He was born in Roxbury, Massachusetts, a talented youth his parents enrolled him in the Art Students League, Manhattan. He studied there for two years before leaving to find work. Peddling his pen-and-ink sketches he sold his first work in 1886 to John Ames Mitchell's Life magazine, his works appeared weekly in the magazine for over thirty years. But he also quickly built a wider reputation, his works appearing in all the major New York publications and also Harpers, Scribners and Colliers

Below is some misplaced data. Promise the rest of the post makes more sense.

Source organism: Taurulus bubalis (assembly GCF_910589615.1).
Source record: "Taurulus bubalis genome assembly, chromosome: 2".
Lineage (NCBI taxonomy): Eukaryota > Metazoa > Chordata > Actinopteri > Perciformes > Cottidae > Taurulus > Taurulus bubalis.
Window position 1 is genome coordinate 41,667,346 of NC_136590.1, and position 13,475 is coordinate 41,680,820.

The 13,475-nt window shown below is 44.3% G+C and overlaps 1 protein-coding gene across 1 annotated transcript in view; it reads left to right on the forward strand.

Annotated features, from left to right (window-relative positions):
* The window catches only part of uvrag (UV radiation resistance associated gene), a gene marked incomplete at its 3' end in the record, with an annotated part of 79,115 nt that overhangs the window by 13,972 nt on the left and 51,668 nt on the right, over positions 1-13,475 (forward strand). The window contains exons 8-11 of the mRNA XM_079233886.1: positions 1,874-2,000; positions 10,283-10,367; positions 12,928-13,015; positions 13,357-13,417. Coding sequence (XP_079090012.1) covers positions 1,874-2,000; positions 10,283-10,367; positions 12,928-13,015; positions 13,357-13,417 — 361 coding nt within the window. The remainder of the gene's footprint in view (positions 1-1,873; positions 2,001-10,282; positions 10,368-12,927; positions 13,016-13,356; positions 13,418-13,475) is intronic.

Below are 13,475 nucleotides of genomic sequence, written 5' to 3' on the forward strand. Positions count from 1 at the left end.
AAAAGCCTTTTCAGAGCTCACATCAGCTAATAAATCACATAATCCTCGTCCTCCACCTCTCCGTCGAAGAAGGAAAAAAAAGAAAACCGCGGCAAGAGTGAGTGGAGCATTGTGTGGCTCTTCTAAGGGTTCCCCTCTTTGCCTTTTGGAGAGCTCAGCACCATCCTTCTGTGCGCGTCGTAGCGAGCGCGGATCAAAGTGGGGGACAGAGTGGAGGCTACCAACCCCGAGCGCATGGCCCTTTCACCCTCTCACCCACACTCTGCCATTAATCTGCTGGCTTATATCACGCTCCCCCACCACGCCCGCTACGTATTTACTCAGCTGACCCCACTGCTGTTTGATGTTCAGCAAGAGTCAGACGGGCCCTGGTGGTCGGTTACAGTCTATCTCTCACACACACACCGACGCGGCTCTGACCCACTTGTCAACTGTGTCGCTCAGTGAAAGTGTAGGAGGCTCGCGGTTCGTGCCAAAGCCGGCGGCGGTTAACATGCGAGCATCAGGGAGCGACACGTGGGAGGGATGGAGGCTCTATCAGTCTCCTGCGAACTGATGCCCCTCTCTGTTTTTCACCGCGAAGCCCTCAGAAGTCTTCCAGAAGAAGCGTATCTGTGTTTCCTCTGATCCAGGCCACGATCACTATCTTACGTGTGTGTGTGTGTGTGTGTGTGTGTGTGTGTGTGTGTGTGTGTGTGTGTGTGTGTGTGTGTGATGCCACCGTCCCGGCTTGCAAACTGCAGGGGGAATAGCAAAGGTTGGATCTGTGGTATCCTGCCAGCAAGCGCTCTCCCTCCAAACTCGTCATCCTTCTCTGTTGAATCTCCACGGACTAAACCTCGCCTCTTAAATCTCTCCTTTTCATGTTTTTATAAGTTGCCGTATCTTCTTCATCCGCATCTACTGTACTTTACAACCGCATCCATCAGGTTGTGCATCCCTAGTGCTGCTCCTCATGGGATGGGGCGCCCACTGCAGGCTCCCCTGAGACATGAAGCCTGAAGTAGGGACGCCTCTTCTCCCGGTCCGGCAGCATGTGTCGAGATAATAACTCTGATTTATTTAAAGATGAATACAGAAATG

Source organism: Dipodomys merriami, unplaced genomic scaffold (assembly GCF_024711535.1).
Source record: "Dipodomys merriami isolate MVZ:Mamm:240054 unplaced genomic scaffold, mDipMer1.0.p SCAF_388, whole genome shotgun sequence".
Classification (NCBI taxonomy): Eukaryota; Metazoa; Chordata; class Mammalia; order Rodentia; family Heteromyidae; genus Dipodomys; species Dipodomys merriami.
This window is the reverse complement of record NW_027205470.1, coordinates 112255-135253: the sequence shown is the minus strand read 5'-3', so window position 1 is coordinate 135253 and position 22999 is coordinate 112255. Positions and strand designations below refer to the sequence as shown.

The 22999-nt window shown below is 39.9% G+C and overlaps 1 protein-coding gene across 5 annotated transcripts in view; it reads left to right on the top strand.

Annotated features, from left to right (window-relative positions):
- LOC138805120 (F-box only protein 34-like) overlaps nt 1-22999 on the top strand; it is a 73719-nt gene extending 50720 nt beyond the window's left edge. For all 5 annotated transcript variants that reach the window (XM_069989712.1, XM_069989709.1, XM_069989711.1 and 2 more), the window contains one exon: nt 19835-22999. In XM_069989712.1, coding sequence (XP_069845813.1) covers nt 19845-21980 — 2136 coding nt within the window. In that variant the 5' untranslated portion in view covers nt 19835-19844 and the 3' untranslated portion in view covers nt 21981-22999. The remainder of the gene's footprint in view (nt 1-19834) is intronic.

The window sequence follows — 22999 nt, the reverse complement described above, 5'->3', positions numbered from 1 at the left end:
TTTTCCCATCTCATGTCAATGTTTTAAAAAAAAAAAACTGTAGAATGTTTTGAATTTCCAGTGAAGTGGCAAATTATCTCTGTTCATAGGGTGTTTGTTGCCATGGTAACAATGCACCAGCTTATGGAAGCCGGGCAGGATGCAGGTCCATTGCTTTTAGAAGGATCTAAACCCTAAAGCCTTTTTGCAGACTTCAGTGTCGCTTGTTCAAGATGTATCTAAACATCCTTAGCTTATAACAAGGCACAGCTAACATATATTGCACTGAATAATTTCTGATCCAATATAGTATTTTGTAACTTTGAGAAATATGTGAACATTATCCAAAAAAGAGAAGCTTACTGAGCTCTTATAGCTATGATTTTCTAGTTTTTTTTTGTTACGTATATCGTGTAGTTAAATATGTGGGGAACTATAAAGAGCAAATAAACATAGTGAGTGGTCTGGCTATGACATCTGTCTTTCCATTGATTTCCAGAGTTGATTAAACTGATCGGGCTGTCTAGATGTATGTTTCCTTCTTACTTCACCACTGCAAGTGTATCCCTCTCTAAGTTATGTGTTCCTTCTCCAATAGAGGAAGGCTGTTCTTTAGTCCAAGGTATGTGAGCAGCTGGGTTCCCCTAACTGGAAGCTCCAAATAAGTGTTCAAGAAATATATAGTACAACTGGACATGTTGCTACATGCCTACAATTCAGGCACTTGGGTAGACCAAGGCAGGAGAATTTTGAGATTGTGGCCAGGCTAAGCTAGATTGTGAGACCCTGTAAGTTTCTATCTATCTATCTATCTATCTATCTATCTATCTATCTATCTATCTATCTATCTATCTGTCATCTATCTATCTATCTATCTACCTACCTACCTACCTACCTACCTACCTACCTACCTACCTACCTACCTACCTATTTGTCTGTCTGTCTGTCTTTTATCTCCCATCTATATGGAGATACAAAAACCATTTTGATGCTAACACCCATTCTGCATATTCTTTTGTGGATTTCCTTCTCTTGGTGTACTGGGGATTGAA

The development of the "Gibson Girl" from 1890 and her nationwide fame made Gibson respected and wealthy. he married society woman Irene Langhorne in 1895. Almost unrestricted merchandising saw his distinctive sketches appear in many forms. He became editor of Life after the death of Mitchell in 1918 and eventually owner. The popularity of the Gibson Girl faded after WW I and Gibson himself moved into working with oils. He retired in 1936.